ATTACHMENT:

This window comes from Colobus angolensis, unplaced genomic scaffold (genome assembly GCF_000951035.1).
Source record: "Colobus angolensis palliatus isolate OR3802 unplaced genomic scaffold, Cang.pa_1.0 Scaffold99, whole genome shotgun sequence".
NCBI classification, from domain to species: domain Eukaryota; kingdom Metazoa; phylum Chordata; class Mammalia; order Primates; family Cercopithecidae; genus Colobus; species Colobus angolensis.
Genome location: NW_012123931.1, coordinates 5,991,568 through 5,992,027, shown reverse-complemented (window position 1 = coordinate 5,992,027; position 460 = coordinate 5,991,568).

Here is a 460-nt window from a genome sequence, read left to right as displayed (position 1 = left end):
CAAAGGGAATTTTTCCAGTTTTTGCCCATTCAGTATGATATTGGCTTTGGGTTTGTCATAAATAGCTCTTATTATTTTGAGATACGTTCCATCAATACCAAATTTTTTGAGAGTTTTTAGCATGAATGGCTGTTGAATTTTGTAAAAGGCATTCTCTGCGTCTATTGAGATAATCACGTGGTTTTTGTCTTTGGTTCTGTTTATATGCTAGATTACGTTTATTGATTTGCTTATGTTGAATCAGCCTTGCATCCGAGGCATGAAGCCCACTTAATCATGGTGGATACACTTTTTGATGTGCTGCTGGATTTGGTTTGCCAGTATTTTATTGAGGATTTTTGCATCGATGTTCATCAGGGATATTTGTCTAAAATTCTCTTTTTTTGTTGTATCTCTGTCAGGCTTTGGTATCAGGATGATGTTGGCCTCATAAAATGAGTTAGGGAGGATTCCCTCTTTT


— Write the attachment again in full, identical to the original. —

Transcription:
This window comes from Colobus angolensis, unplaced genomic scaffold (genome assembly GCF_000951035.1).
Source record: "Colobus angolensis palliatus isolate OR3802 unplaced genomic scaffold, Cang.pa_1.0 Scaffold99, whole genome shotgun sequence".
NCBI classification, from domain to species: domain Eukaryota; kingdom Metazoa; phylum Chordata; class Mammalia; order Primates; family Cercopithecidae; genus Colobus; species Colobus angolensis.
Genome location: NW_012123931.1, coordinates 5,991,568 through 5,992,027, shown reverse-complemented (window position 1 = coordinate 5,992,027; position 460 = coordinate 5,991,568).

Here is a 460-nt window from a genome sequence, read left to right as displayed (position 1 = left end):
CAAAGGGAATTTTTCCAGTTTTTGCCCATTCAGTATGATATTGGCTTTGGGTTTGTCATAAATAGCTCTTATTATTTTGAGATACGTTCCATCAATACCAAATTTTTTGAGAGTTTTTAGCATGAATGGCTGTTGAATTTTGTAAAAGGCATTCTCTGCGTCTATTGAGATAATCACGTGGTTTTTGTCTTTGGTTCTGTTTATATGCTAGATTACGTTTATTGATTTGCTTATGTTGAATCAGCCTTGCATCCGAGGCATGAAGCCCACTTAATCATGGTGGATACACTTTTTGATGTGCTGCTGGATTTGGTTTGCCAGTATTTTATTGAGGATTTTTGCATCGATGTTCATCAGGGATATTTGTCTAAAATTCTCTTTTTTTGTTGTATCTCTGTCAGGCTTTGGTATCAGGATGATGTTGGCCTCATAAAATGAGTTAGGGAGGATTCCCTCTTTT